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S. aureus - GLOBE Network

Staphylococcus aureus: where do

we stand in our understanding of

virulence and immunity?

Bachra ROKBI

Annecy. September 28, 2011

| 1


Presentation outline

● Pathogen, general features

● Innate and adaptive host response to S. aureus

● S. aureus virulence factors and their role in

circumventing host immune response

● Conclusion

| 2


Switching from asymptomatic carriage to deep

metastic infections

Broughan et al., Expert Rev Vaccines 10(5) 2011

SSI: Surgical-site infection

| 3


S. aureus: the changing epidemiology (San Francisco

data)

All S. aureus

all MRSA

CA -MRSA

USA300

HA- MRSA

Although steady growth is observed in HA-MRSA infections, CA-

MRSA increased dramatically since 2001

Liu et al., CID 2008, 46, 752-760

| 4


Presentation outline

● Pathogen, general features

● Innate and adaptive immunity to S. aureus

● S. aureus virulence factors and their role in

circumventing host immune response

● Conclusion

| 5


Commensal

S. aureus- commensal and pathogen

The carrier paradox

25% of healthy adults: permanent symptom-free

carriers of S. aureus 1

Pathogen

S. aureus: second most

common causative agent of

HA infections in the

industrialized world: mild skin

infection to severe deepinvasive

diseases

S. aureus carriers :4-fold higher risk for an S.

aureus bacteremia, when hospitalized 3,4

1

Heiman et al., PLos Med 2008

2

Heiman et al., The Lancet Infectious

Diseases2005; Lebon et al., JCM 2008

3

Wertheim et al., Lancet 2004

4

Wertheim et al., Lancet Infect. Dis, 2005

In case of an S. aureus

bacteremia: much better

prognosis for carriers than

non-carriers 3, 4

Hypothesis: Colonization

with S. aureus tunes the

adaptive system, which

results in (partial) protection

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Role of antibodies and neutrophils in protection against

S. aureus: human natural immunity

Antibodies 1

‣More pronounced serum

response in infected individuals

‣Hypo and agammaglobulinemic

patients, more susceptible to S.

aureus infections

‣S. aureus bacteremia more

frequent in carriers but better

survival rate than in non-carriers.

Critical role of neutrophils in S. aureus

infections

‣Chronic neutropenia (Lakshamn,2001; J. Clin.

Pathol)

‣Leucocytes adhesion deficiency (Abramson et

al.,1981, J. Pedriat.)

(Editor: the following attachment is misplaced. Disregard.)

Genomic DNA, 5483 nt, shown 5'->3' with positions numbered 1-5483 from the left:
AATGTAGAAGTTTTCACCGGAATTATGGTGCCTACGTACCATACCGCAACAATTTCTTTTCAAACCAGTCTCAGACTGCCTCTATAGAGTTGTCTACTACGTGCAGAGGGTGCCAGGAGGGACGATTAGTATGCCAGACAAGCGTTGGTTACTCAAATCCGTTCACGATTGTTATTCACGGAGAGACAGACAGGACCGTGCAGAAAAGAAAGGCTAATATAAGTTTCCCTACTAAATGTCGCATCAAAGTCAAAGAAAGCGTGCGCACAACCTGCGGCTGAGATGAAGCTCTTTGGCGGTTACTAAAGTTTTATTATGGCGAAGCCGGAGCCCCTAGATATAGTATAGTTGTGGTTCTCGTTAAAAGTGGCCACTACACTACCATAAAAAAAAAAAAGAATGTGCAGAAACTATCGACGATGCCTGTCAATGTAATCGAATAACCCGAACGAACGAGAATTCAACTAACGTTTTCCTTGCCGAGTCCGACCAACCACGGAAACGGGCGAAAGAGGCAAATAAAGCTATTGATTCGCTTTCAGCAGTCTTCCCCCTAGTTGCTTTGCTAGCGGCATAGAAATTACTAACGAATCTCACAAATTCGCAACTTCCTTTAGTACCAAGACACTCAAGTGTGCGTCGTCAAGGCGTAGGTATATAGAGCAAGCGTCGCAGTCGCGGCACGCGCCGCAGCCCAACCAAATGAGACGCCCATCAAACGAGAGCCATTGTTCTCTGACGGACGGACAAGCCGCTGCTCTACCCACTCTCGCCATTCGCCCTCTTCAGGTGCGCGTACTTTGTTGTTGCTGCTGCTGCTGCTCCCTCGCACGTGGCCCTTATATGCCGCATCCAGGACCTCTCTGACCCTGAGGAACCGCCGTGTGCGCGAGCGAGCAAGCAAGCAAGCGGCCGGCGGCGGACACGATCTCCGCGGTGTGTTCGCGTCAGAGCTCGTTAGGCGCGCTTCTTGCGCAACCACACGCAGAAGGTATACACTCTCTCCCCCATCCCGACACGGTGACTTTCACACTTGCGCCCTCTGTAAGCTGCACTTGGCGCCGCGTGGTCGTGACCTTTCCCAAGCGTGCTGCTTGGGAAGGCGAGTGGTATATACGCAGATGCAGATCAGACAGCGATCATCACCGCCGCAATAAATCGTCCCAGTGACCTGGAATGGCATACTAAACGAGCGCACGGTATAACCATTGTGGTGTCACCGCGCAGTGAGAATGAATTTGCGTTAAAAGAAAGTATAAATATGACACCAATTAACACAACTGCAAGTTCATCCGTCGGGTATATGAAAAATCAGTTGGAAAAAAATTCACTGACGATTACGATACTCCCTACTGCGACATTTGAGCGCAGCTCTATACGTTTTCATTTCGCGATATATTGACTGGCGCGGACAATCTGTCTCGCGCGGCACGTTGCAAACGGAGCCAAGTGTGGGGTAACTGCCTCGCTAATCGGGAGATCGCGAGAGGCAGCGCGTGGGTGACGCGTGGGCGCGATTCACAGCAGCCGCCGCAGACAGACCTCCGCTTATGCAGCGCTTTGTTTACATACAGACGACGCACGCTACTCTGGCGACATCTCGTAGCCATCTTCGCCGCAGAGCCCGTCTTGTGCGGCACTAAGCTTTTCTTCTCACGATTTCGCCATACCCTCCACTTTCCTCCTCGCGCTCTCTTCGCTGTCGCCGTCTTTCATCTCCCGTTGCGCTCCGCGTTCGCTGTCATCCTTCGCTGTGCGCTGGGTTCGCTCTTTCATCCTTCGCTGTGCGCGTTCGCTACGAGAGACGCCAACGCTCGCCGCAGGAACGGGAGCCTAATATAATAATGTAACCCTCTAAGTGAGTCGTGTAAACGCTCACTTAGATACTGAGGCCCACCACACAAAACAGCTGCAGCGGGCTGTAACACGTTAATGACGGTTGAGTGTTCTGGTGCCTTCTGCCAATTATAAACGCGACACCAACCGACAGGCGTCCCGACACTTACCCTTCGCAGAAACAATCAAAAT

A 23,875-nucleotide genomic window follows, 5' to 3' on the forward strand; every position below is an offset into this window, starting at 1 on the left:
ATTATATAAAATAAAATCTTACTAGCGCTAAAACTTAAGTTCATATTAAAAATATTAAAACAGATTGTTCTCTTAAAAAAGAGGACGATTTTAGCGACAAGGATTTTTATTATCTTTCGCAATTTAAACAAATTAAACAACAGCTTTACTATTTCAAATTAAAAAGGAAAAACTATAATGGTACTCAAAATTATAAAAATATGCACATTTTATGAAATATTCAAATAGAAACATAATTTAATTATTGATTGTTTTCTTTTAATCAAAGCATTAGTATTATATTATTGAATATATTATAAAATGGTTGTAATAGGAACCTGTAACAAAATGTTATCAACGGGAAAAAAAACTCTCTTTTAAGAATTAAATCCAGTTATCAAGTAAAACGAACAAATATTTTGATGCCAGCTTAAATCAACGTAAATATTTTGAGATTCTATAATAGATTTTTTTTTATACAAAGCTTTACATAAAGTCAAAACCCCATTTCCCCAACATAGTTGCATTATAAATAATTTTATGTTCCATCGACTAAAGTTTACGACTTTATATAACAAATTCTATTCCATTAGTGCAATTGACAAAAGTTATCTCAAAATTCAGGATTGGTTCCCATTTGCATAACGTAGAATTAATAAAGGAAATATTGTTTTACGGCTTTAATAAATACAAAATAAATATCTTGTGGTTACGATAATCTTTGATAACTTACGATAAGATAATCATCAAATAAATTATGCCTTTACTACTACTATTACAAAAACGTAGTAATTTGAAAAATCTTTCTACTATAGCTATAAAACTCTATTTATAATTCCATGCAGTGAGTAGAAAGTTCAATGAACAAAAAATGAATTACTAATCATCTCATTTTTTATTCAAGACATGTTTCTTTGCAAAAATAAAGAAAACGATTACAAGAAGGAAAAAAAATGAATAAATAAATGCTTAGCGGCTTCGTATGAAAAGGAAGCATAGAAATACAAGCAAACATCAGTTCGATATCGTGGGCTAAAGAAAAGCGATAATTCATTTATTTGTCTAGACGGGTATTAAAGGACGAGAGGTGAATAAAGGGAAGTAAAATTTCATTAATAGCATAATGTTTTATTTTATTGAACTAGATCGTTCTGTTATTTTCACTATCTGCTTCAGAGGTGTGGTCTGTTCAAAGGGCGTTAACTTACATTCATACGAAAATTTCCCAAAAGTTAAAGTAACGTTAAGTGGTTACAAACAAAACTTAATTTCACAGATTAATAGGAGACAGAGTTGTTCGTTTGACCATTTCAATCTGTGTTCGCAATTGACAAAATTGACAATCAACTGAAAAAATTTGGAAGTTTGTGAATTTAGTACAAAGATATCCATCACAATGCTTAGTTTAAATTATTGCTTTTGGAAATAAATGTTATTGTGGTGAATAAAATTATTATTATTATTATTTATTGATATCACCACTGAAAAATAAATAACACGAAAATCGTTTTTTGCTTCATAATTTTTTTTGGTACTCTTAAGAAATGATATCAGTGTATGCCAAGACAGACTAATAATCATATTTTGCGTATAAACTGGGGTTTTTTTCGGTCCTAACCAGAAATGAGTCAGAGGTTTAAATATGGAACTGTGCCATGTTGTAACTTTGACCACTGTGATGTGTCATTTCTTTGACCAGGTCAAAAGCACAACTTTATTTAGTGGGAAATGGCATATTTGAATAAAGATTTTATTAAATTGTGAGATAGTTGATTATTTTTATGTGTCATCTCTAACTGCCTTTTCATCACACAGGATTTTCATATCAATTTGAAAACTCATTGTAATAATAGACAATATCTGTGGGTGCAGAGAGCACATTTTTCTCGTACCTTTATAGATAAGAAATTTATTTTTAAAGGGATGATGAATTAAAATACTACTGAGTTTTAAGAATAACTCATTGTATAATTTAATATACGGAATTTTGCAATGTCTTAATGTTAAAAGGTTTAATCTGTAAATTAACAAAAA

‣Disorders of intracellular killing

*Patients with chronic granulomatous

disease/defective assembly of NADPH oxydase

complex (Segal et al. 2000, Pediatr Clin North

Am. Liese et al. 2000, J Pediatr. 2000 )

*Chediak and Higashi patients: degranulation

impaired (Lakshamn, 2001,J. Clin. Pathol )

1

For review see Van Belkum 2011, Adv Exp Med Biol. 2011

| 7


Role of T-cell in protection against S. aureus:

human natural immunity and mouse studies

MOUSE DATA 1 HUMAN DATA 2

‣Partial protection with Novadigm

candida adhesin against MRSA

bacteremia in mice.

•Th1/Th17 cells and not B-cells

responsible for the protection

‣Protective role of IL17 in

protection against cutaneous S.

aureus infections

‣Recurrent severe S. aureus

infections in patients deficient in

Th17 (Job’s syndrome)

‣Human IL17A and IL17F essential

for protective immunity to C. albicans

and S. aureus in mucosae

1

Lin et al. 2009, PLOS Pathogens 2009; Ishigame et al. 2009, Immunity; Cho et al. 2010; J. clin. Invest.

2

Minigashi et al. 2009, J. Exp. Med; Puel et al., 2011,Science.

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Presentation outline

● Pathogen, general features

● Innate and adaptive immunity to S. aureus

● S. aureus virulence factors and their role in

circumventing host immune response

● Conclusion

| 9


A large set of virulence factors able to interact

with the host immune response

Broughan et al., 2011; Expert Rev Vaccines

| 10


Interference with innate response: subverting

complement activation

Adapted from Laarman et al., 2010.J. Mol. Med.

•ProtA

•Sbi

•SAK

•SCIN-A/B/C

•Efb/Ecb

•Sbi

CHIPS

CHIPS

•SCIN-

A/B/C

SSL7

Efb/Ecb

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S. aureus virulence factors interfering with bacterial

killing after uptake by neutrophils

S. aureus virulence factors

• S. aureus survival after

phagocytosis by neutrophils

shown repeatedly 1

•Survival of S. aureus in

phagocytes is a way to

disseminate and to cause

recurrent infections 2,3

1

Van de Velde et al., 1894, La cellule 10; Rogers et al., 1952, J. Exp

Med 95; Voyish et al., 2005 J. Immunol 175

2

Gresham et al., 2000.J. immunol. 164; Rogers et al., 1956 J. Exp.

Med. 103.

3

Velasco et al.2006, J.Clin.Microbiol.Infect 25; Venditi et al., 2003.

Haematologica88.

From Thwaites et Gant, Nature Reviews Microbiology, Vol9,2011

| 12


Adhesins, invasins and toxins also associated

with S. aureus dissemination

Effector

FnBPA

2

ClfA

ClfA and ClfB

WTA

5

4

1

LTA

EDIN (A, B and C)

3

6

Function

Adhesin, invasin

Adhesin, platelet activation,

3

immune evasion

Cell wall component

Cell wall component

Toxin

1

Edwards et al., 2010 PLoS Pathog. 6

2

Josefsson et al. 2008, PLoS one 3

3

Chavakis 2002 et al., Nat. Med. 8

4

Weidenmaier 2008 et al., J. Infect. Dis, 191

5

Sheen 2010 et al., J. Mol. Med 88

6

Boyer et al., 2006. J. Cell. Biol 173; Franke et al., 2010. Microbiology 156; Munro et al., 2010. Infect. Immun 78

| 13


Conclusions and challenges for vaccine

development

● Over 50 virulence factors described for S. aureus

● Adaptation to a variety of host niches

● Large spectrum of diverse infections

● Variation in patterns of expression of virulence factors

● Among individual clinical isolates

● According to disease state

● Role of virulence factors in immune evasion

● Impact on bacterial clearance

● Impact on dessimination

● Intracellular persistence in different cell types

● Recurrent infections

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